Monday, December 26, 2016

[CRIT] Deeds in Torchbearer

The Torchbearer RPG is based on the Mouse Guard RPG, which in turn is based on Luke Crane’s Burning Wheel. A lot of mechanics from Burning Wheel made it into Torchbearer, whether verbatim (with some modification) or in spirit. One mechanic that didn’t make the cut was “deeds” artha.
In Burning Wheel you receive deeds for “accomplishing goals that are bigger than you” and for “helping no matter the cost.” Considering that in Torchbearer helping is an integral mechanic and that goals are created and typically accomplished in the same session, it makes sense why deeds was left on the cutting room floor and Torchbearer heartlessly looted its corpse.
There’s a brief mention in the Torchbearer rulebook – can’t find the passage for the life of me but I swear it’s in there – that notifying the players that they have “cleared” a dungeon – whether of monsters, loot, or challenges it isn’t clear – is only fair. This gem is buried in the text, so it seems to me like an overlooked platform for implementing deeds.
Even though notifying the players of dungeon completion is important – merciful to the party and to the players by saving them fruitless hardship – the players needn’t know how a dungeon is completed. Meeting the completion conditions for a dungeon should be something special and above all optional: each time the adventurers return to a dungeon – restocked and perhaps altered between delves – they piece together its history and ecology until they puzzle out exactly how to conquer it. Once they do, they leave the dungeon for the last time, with – in addition to their loot – a notion of mastery that comes rarely in Torchbearer, a reward in its own right. The fact that the adventurers went above and beyond the call of their occupation to exhibit such master is a deeds point well earned.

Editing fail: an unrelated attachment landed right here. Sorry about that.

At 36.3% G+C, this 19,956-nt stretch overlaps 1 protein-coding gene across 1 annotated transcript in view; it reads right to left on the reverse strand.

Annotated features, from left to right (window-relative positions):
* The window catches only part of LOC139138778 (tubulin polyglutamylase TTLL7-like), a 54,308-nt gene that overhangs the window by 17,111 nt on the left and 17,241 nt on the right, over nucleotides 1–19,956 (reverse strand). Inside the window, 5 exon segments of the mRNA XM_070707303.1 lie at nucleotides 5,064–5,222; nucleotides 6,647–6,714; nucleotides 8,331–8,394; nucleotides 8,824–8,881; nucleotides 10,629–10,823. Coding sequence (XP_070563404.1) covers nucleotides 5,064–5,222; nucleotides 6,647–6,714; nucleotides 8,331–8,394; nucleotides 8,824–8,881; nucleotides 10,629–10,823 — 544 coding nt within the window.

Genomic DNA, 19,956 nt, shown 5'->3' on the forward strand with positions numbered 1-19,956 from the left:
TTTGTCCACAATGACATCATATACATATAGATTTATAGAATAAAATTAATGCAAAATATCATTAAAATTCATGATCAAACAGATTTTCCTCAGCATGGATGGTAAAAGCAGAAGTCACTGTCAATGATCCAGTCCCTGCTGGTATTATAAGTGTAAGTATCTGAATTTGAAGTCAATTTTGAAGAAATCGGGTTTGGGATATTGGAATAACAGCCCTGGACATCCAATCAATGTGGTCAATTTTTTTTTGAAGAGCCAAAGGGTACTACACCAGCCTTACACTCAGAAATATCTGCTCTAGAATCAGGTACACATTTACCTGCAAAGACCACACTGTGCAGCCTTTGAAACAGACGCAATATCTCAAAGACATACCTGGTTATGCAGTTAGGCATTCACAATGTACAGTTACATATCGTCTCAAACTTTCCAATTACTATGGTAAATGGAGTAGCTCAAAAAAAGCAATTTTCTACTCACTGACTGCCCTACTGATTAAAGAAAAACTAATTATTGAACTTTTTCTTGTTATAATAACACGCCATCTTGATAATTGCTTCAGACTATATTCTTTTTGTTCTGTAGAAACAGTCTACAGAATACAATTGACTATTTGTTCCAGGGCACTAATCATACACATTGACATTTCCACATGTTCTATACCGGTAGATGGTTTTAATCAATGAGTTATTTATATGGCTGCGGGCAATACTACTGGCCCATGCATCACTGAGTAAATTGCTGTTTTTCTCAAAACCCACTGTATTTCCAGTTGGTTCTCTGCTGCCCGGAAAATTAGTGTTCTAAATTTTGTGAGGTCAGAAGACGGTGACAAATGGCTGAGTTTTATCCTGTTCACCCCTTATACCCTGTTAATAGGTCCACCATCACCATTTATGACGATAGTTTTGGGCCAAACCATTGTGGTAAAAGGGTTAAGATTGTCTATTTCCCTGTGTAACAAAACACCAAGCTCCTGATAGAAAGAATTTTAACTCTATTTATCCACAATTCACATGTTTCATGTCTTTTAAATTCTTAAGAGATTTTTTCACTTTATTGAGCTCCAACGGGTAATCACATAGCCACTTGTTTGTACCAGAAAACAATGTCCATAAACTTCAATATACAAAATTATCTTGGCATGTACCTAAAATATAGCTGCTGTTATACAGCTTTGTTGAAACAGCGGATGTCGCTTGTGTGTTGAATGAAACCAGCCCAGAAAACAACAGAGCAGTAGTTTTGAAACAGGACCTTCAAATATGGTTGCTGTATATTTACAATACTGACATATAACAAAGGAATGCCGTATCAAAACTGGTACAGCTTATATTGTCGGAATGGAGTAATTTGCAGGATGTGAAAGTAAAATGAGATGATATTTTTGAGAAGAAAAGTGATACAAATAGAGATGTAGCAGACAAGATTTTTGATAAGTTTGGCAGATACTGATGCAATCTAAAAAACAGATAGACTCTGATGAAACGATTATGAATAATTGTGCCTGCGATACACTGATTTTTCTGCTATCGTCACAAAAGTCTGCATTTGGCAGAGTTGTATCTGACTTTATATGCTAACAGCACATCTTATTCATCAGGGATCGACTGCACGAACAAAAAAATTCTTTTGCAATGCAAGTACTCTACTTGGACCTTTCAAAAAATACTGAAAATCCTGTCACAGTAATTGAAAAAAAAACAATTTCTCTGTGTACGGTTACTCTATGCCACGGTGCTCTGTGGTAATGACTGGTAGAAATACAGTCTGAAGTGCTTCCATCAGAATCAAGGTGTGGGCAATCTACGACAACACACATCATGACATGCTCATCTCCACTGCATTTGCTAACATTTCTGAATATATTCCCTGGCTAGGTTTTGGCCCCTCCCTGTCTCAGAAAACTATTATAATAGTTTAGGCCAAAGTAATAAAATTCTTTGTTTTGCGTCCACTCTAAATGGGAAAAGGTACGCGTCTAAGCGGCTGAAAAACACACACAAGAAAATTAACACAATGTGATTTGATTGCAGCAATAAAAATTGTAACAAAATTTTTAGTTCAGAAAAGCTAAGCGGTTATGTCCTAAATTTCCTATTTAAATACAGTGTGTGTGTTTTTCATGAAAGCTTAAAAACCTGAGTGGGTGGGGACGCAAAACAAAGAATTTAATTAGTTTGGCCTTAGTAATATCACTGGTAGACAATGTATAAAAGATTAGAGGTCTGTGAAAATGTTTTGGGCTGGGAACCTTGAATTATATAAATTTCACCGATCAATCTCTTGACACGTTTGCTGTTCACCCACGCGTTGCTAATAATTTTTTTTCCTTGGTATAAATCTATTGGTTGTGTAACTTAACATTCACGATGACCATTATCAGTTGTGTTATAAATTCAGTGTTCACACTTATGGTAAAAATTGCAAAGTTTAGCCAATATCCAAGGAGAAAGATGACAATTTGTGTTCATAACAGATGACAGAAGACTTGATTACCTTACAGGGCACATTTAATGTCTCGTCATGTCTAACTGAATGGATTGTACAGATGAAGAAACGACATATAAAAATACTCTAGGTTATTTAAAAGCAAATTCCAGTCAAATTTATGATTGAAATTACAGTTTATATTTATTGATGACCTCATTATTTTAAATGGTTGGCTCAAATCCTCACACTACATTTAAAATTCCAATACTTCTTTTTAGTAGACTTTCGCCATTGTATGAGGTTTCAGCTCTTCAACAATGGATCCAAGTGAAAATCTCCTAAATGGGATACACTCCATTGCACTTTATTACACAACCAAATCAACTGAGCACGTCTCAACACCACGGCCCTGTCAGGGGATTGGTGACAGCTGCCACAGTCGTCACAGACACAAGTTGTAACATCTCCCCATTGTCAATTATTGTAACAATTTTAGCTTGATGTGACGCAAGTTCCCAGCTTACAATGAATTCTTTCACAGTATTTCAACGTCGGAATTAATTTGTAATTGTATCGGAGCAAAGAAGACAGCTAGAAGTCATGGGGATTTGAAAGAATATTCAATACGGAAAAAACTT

The first step to implementing such a reward is codifying completion conditions into the adventure design questions: “9: How Would One of the Answers From 1-8 Be Resolved?” As in:
  • Question 2: Fulfill the original purpose of the location
  • Question 4: Recover whatever it is that you seek
  • Question 5: Remove the obstacle that prevents its plundering
  • Question 6: Rout the dungeon’s inhabitants
  • Question 7: Reverse the modifications made to the area
  • Question 8: Make the location accessible
In keeping with the theme of adventurers-as-pioneers, answer question 9 by asking how these locales can be reclaimed, bastions in the creeping tide, stakes beyond the crowded, walled cities, new beacons – though dim – in the vast, weird darkness.
Now, mechanics: in Burning Wheel, deeds are used to purchase one of two benefits: double a test pool, or reroll all failed dice in a test. Since tapping nature covers the “test pool of inordinate size” angle, deeds in Torchbearer should be sent for the latter benefit (though tapping nature without tax is attractive, since it’s one step up from the benefits provided by spending persona).
Deeds: Each location has completion conditions, which fold the location into civilized territories when fulfilled. Characters get a deeds point when they “clear” a location in this way.
When a character sends a deeds point, they reroll all scoundrels on a test, or tap their nature without tax.